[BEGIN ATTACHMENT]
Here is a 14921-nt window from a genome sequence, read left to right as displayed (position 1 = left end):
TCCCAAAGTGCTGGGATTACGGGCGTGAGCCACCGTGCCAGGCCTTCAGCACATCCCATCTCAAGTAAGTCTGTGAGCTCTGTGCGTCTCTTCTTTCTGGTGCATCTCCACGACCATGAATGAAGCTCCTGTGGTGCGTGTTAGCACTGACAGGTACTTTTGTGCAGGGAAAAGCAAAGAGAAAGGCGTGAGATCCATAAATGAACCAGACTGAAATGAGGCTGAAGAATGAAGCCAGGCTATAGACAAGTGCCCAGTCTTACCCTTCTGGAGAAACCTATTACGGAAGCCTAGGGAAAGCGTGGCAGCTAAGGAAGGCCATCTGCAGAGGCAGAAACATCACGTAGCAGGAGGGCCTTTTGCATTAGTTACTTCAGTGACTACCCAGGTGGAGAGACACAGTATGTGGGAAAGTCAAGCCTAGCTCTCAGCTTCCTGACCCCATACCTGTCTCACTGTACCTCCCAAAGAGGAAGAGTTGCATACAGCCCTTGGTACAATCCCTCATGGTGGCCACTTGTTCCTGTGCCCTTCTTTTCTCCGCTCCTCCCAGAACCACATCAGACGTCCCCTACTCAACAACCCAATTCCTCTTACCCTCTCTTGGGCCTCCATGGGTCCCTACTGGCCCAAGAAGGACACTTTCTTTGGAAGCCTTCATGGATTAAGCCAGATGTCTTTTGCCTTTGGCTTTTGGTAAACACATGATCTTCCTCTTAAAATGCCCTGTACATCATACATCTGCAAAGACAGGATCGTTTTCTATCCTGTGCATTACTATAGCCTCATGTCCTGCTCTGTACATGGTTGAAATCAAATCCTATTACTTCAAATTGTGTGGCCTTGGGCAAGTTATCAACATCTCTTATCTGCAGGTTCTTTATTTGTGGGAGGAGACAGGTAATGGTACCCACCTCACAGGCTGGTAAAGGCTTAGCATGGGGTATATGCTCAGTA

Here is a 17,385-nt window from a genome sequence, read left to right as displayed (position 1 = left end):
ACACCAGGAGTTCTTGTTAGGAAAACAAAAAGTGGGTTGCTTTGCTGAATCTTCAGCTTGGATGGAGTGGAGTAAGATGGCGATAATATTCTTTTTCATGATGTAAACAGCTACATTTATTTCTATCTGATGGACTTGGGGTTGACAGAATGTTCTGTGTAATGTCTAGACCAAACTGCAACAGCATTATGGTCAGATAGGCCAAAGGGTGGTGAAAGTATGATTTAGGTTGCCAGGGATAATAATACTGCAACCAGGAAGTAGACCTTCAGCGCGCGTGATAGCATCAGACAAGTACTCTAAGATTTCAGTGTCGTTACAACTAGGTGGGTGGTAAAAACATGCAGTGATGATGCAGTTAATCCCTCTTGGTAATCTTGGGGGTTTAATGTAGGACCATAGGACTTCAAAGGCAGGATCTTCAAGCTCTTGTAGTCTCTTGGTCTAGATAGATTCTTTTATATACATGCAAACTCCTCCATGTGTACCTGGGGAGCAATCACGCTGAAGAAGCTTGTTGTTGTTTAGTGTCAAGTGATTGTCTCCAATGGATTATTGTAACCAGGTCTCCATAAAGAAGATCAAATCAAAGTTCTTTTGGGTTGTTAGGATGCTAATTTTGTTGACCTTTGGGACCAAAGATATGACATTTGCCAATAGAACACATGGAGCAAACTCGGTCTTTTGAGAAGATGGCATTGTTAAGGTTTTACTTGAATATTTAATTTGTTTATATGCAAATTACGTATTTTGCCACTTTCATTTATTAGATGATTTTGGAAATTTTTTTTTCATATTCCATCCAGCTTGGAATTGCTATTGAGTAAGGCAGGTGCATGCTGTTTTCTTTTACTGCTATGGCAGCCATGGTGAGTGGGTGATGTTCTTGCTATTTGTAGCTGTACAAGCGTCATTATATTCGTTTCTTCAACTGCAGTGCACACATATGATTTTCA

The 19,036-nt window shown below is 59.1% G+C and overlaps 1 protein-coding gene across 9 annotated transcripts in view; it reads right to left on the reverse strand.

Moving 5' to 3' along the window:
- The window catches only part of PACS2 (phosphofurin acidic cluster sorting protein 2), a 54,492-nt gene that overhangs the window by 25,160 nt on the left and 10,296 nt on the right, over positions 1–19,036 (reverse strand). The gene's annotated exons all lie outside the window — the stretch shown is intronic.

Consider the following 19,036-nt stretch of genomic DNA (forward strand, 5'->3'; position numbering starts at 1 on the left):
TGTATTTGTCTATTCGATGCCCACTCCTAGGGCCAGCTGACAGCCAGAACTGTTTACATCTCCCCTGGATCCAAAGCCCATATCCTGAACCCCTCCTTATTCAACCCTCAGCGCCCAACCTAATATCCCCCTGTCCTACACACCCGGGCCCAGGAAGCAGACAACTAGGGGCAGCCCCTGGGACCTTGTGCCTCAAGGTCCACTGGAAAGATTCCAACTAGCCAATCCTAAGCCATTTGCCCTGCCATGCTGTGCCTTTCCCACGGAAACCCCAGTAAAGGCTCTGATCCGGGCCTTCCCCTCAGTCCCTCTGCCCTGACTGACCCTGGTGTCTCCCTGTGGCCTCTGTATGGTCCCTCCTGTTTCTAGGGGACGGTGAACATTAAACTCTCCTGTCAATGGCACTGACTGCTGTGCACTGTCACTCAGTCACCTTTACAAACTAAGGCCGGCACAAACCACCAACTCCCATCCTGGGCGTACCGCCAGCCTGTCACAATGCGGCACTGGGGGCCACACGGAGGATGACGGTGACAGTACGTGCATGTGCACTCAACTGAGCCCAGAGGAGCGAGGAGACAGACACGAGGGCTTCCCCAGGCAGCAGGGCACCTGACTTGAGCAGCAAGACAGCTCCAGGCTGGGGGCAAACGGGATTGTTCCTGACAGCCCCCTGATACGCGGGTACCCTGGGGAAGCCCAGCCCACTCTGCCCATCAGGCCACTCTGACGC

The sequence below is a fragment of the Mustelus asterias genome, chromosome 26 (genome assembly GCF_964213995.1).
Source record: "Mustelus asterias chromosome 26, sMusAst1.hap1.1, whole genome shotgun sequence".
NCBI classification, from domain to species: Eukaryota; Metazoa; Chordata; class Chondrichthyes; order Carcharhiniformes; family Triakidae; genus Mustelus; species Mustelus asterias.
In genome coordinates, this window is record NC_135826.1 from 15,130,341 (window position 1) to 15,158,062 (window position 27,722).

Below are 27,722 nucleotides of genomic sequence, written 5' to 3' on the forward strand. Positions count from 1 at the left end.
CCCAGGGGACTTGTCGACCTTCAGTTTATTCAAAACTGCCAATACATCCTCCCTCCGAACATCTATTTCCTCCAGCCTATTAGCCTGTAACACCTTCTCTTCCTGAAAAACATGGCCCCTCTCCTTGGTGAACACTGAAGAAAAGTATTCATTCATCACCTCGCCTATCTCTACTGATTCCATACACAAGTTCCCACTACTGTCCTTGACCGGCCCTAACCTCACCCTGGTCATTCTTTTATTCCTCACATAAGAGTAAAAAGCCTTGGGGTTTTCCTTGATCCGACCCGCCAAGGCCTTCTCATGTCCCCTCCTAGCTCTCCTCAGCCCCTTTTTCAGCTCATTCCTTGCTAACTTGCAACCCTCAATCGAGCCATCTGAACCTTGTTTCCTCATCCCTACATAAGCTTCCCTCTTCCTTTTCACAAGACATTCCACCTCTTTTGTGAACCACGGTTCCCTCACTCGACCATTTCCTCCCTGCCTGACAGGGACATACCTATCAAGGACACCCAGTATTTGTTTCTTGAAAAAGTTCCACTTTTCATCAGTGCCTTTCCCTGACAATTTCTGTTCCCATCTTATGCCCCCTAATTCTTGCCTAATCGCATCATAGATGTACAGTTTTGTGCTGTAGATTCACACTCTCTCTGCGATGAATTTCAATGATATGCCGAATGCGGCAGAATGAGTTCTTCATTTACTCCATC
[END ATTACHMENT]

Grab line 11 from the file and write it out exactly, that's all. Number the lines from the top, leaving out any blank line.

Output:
Source record: "Mustelus asterias chromosome 26, sMusAst1.hap1.1, whole genome shotgun sequence".